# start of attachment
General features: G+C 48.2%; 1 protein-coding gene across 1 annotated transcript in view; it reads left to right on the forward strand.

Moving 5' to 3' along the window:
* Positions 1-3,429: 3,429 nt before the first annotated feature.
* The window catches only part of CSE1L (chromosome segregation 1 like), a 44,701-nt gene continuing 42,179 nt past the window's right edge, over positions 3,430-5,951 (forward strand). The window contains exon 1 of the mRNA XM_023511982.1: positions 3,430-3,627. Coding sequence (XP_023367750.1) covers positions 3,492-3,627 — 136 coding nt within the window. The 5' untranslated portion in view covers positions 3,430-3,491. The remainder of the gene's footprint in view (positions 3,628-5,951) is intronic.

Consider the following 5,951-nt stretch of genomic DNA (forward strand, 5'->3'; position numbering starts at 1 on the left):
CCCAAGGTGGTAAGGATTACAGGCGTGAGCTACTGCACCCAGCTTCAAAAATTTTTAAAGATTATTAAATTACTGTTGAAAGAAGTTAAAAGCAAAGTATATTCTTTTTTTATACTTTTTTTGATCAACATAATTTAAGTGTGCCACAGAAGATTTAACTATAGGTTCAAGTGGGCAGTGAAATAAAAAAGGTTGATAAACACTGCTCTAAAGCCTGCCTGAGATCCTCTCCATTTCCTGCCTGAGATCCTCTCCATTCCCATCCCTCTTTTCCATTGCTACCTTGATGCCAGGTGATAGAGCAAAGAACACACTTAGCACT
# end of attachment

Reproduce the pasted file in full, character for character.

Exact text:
General features: G+C 48.2%; 1 protein-coding gene across 1 annotated transcript in view; it reads left to right on the forward strand.

Moving 5' to 3' along the window:
* Positions 1-3,429: 3,429 nt before the first annotated feature.
* The window catches only part of CSE1L (chromosome segregation 1 like), a 44,701-nt gene continuing 42,179 nt past the window's right edge, over positions 3,430-5,951 (forward strand). The window contains exon 1 of the mRNA XM_023511982.1: positions 3,430-3,627. Coding sequence (XP_023367750.1) covers positions 3,492-3,627 — 136 coding nt within the window. The 5' untranslated portion in view covers positions 3,430-3,491. The remainder of the gene's footprint in view (positions 3,628-5,951) is intronic.

Consider the following 5,951-nt stretch of genomic DNA (forward strand, 5'->3'; position numbering starts at 1 on the left):
CCCAAGGTGGTAAGGATTACAGGCGTGAGCTACTGCACCCAGCTTCAAAAATTTTTAAAGATTATTAAATTACTGTTGAAAGAAGTTAAAAGCAAAGTATATTCTTTTTTTATACTTTTTTTGATCAACATAATTTAAGTGTGCCACAGAAGATTTAACTATAGGTTCAAGTGGGCAGTGAAATAAAAAAGGTTGATAAACACTGCTCTAAAGCCTGCCTGAGATCCTCTCCATTTCCTGCCTGAGATCCTCTCCATTCCCATCCCTCTTTTCCATTGCTACCTTGATGCCAGGTGATAGAGCAAAGAACACACTTAGCACT